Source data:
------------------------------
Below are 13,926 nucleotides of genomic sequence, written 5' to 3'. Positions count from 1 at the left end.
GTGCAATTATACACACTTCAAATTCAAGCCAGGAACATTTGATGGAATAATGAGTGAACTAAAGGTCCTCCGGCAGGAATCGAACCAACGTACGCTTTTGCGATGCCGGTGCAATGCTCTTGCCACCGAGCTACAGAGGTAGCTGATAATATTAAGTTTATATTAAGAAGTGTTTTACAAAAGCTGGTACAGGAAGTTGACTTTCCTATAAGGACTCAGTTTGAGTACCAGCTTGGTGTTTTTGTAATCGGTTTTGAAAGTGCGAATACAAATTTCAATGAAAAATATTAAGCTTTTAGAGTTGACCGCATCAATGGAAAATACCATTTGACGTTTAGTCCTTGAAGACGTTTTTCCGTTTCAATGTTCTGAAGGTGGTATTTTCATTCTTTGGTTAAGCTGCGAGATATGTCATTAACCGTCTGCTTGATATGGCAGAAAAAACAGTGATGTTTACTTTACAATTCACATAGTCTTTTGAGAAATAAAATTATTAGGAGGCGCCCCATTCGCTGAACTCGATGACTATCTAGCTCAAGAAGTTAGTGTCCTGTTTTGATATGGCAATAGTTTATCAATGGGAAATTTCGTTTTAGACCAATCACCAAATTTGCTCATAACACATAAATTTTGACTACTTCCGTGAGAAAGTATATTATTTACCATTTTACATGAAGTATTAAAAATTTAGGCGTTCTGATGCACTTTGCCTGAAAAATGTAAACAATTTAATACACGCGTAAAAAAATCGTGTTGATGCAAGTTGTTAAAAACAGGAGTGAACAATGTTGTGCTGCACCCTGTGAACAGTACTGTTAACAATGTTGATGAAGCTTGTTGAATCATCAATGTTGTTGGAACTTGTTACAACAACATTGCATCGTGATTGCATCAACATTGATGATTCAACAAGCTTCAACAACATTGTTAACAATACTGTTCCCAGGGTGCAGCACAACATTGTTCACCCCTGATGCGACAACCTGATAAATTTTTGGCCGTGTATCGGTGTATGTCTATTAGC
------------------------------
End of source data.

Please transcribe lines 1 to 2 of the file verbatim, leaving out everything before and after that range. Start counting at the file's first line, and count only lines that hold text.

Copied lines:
Below are 13,926 nucleotides of genomic sequence, written 5' to 3'. Positions count from 1 at the left end.
GTGCAATTATACACACTTCAAATTCAAGCCAGGAACATTTGATGGAATAATGAGTGAACTAAAGGTCCTCCGGCAGGAATCGAACCAACGTACGCTTTTGCGATGCCGGTGCAATGCTCTTGCCACCGAGCTACAGAGGTAGCTGATAATATTAAGTTTATATTAAGAAGTGTTTTACAAAAGCTGGTACAGGAAGTTGACTTTCCTATAAGGACTCAGTTTGAGTACCAGCTTGGTGTTTTTGTAATCGGTTTTGAAAGTGCGAATACAAATTTCAATGAAAAATATTAAGCTTTTAGAGTTGACCGCATCAATGGAAAATACCATTTGACGTTTAGTCCTTGAAGACGTTTTTCCGTTTCAATGTTCTGAAGGTGGTATTTTCATTCTTTGGTTAAGCTGCGAGATATGTCATTAACCGTCTGCTTGATATGGCAGAAAAAACAGTGATGTTTACTTTACAATTCACATAGTCTTTTGAGAAATAAAATTATTAGGAGGCGCCCCATTCGCTGAACTCGATGACTATCTAGCTCAAGAAGTTAGTGTCCTGTTTTGATATGGCAATAGTTTATCAATGGGAAATTTCGTTTTAGACCAATCACCAAATTTGCTCATAACACATAAATTTTGACTACTTCCGTGAGAAAGTATATTATTTACCATTTTACATGAAGTATTAAAAATTTAGGCGTTCTGATGCACTTTGCCTGAAAAATGTAAACAATTTAATACACGCGTAAAAAAATCGTGTTGATGCAAGTTGTTAAAAACAGGAGTGAACAATGTTGTGCTGCACCCTGTGAACAGTACTGTTAACAATGTTGATGAAGCTTGTTGAATCATCAATGTTGTTGGAACTTGTTACAACAACATTGCATCGTGATTGCATCAACATTGATGATTCAACAAGCTTCAACAACATTGTTAACAATACTGTTCCCAGGGTGCAGCACAACATTGTTCACCCCTGATGCGACAACCTGATAAATTTTTGGCCGTGTATCGGTGTATGTCTATTAGC